01:37 GMT20 January 2021
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    A German nuclear power plant found its network implanted with viruses which could allow remote access to equipment for moving nuclear fuel rods.

    The major security breach occurred at the Gundremmingen nuclear power plant, 75 miles northwest of Munich, after malware was found on 18 removable data drives.

    The W32.Ramnit and Conficker viruses were discovered on the drives — malware which could be used to obtain sensitive nuclear fuel data.

    W32.Ramnit allows hackers access to files and, potentially, physical control over systems; terrorists could access the information and use it to build a radioactive ‘dirty' bomb.

    According to officials, the plant is isolated from the Internet, and, as such, no online theft could occur.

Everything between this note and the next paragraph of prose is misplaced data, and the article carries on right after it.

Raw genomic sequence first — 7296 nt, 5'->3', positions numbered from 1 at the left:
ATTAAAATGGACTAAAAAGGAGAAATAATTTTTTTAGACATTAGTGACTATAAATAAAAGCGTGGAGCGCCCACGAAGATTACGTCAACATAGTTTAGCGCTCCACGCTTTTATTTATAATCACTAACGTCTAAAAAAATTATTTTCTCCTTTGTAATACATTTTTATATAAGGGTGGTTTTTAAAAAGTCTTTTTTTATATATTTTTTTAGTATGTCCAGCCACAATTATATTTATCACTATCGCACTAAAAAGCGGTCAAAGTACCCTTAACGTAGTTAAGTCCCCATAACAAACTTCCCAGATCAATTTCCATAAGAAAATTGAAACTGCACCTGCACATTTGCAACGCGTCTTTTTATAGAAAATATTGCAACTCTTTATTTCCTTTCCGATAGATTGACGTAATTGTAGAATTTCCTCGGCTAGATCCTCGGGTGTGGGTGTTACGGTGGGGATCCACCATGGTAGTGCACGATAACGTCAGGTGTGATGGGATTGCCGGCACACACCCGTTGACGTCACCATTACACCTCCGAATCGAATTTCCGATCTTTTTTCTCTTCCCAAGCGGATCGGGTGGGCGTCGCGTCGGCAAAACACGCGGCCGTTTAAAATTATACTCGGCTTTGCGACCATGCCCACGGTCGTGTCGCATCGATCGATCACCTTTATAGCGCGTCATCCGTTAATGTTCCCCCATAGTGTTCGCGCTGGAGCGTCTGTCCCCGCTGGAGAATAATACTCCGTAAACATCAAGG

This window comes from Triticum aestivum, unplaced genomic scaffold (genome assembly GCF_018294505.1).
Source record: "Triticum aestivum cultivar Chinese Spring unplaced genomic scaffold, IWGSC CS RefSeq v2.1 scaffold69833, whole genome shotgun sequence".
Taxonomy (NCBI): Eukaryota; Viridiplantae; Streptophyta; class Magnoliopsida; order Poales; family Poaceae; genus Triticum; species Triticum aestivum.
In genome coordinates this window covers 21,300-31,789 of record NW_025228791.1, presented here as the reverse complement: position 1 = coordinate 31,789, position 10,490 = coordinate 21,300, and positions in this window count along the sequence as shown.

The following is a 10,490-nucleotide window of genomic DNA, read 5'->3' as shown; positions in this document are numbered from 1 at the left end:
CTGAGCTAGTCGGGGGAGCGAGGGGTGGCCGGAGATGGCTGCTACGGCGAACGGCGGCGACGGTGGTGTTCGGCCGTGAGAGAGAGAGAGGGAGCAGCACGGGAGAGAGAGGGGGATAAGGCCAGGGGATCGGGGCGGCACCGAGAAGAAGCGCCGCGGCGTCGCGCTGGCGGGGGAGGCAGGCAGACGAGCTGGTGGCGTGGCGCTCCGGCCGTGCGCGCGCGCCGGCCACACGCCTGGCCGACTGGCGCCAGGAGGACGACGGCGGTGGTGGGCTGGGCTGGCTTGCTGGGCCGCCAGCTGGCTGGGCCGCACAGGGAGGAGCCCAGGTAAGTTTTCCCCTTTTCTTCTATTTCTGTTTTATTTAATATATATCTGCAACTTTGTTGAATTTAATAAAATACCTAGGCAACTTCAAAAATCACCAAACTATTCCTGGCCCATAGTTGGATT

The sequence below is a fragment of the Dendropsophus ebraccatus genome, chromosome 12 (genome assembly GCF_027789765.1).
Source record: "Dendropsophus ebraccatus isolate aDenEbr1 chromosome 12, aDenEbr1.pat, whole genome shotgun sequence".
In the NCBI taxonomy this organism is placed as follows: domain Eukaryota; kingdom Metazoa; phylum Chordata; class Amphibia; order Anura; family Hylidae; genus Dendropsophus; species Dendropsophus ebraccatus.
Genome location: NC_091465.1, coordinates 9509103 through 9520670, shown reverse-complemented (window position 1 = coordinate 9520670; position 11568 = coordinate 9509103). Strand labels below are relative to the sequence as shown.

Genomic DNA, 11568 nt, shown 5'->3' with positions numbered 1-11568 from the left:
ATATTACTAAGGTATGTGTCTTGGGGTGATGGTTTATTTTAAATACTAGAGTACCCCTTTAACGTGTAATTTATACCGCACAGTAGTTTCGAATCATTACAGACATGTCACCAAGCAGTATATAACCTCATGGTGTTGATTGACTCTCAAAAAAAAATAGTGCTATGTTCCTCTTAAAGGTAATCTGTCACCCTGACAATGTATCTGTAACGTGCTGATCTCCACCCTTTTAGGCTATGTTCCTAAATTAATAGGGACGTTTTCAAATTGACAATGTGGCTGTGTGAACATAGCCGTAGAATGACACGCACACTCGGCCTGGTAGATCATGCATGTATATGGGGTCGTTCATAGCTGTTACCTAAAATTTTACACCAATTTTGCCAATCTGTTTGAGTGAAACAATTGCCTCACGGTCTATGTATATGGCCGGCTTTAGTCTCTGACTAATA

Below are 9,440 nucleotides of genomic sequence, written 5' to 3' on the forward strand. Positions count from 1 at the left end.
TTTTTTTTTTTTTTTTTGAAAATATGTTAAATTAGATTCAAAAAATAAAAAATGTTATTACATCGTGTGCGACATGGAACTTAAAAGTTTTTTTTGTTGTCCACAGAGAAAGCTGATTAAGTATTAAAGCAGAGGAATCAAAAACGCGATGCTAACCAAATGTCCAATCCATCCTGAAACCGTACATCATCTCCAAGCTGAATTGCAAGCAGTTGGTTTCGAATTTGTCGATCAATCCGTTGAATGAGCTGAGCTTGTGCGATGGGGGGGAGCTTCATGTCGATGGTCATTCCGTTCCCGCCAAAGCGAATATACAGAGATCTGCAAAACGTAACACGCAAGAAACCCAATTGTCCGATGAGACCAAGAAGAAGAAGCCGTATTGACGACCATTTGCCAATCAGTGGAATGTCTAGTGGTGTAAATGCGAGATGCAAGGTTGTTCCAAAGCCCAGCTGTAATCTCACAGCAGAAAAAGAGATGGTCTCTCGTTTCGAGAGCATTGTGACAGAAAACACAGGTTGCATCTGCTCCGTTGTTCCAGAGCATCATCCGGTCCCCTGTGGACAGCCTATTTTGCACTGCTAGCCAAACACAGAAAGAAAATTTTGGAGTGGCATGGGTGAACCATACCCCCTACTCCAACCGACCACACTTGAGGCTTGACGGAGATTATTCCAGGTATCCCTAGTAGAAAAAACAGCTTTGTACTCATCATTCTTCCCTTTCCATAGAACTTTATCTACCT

Concerns over the possibility of a terrorist nuclear attack have increased since it was revealed that extremists responsible for attacks in Brussels had been monitoring an official in charge of a Berlin nuclear plant.

    The two Brussels bombers hid a camera near the home of the research and development director of the Belgian Nuclear Programme. Police assumed the two were planning a kidnapping to gain access to the highly-sensitive atomic site.

    Another warning sign was the discovery of documents related to a German nuclear base, in the flat of a Paris attacks suspect.

    The Gundremmingen case has pushed German utility company RWE to enhance its cybersecurity protection measures.


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    hacker attack, nuclear attack, nuclear power plant, Paris Attacks, Brussels bombings, Daesh, Germany
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